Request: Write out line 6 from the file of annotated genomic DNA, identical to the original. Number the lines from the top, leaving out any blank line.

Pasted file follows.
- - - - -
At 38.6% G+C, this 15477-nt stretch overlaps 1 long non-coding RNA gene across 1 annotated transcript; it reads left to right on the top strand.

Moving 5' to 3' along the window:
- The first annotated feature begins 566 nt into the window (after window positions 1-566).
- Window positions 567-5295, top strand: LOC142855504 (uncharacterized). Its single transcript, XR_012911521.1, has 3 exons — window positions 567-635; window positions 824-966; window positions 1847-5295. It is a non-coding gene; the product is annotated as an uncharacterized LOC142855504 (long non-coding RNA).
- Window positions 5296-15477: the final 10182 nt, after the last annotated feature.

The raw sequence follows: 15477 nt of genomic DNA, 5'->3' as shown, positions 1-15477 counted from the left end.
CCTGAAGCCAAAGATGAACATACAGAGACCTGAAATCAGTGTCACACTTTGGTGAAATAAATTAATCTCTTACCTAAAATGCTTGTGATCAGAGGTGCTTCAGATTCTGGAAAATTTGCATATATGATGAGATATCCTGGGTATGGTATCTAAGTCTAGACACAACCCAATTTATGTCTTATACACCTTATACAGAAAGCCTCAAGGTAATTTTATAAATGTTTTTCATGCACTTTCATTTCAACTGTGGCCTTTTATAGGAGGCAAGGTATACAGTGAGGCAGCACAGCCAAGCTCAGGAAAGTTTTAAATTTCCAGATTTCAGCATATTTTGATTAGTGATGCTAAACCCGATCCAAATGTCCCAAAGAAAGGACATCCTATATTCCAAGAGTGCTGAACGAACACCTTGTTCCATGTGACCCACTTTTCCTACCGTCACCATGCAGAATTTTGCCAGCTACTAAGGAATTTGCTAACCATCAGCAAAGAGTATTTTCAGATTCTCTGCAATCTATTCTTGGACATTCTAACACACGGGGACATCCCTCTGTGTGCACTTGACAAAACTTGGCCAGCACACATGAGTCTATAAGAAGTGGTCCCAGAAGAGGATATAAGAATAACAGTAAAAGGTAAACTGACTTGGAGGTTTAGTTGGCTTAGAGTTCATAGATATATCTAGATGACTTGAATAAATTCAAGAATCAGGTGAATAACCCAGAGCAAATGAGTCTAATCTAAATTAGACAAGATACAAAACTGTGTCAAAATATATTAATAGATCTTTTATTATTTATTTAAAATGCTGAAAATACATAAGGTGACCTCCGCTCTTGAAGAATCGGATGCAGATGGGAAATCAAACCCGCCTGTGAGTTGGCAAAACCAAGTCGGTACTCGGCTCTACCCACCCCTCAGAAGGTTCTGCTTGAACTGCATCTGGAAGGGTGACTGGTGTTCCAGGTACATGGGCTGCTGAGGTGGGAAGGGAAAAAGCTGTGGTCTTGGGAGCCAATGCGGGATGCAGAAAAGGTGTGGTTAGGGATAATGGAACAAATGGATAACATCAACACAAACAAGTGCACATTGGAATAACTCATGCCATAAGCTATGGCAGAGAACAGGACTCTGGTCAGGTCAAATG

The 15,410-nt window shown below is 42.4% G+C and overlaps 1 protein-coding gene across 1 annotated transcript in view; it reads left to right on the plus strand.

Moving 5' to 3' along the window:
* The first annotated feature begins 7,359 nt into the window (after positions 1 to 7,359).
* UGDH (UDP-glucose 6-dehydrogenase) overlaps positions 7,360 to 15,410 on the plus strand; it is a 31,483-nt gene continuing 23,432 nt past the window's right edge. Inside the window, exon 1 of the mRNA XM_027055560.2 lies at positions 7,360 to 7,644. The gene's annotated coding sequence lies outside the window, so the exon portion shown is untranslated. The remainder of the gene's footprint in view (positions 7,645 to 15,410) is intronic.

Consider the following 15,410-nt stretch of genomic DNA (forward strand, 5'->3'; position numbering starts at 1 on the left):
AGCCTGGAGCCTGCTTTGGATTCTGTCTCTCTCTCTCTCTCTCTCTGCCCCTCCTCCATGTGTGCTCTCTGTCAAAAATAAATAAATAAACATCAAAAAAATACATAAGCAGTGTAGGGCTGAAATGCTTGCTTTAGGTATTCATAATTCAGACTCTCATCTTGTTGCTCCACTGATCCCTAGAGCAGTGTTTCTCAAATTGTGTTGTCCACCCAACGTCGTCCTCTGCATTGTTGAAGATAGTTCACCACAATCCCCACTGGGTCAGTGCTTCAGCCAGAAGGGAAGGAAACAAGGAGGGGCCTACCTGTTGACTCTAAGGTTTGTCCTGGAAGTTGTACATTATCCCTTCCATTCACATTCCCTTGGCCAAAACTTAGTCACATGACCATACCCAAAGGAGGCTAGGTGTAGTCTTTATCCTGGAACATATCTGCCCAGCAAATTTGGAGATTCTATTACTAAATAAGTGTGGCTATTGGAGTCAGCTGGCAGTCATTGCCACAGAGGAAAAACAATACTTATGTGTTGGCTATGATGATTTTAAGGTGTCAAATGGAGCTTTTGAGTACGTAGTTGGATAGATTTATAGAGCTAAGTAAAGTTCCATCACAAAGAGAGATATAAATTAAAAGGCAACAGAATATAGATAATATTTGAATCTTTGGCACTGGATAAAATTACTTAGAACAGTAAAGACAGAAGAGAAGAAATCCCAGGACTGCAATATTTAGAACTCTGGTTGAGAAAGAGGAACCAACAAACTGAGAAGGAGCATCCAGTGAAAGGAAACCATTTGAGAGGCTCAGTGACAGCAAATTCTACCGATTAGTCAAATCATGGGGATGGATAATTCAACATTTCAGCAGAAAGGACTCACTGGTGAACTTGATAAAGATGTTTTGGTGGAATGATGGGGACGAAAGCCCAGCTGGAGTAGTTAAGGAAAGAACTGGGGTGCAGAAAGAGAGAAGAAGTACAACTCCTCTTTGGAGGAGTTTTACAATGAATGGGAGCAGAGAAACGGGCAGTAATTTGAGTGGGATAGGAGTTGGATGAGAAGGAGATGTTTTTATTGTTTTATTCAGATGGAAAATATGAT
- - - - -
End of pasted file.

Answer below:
The raw sequence follows: 15477 nt of genomic DNA, 5'->3' as shown, positions 1-15477 counted from the left end.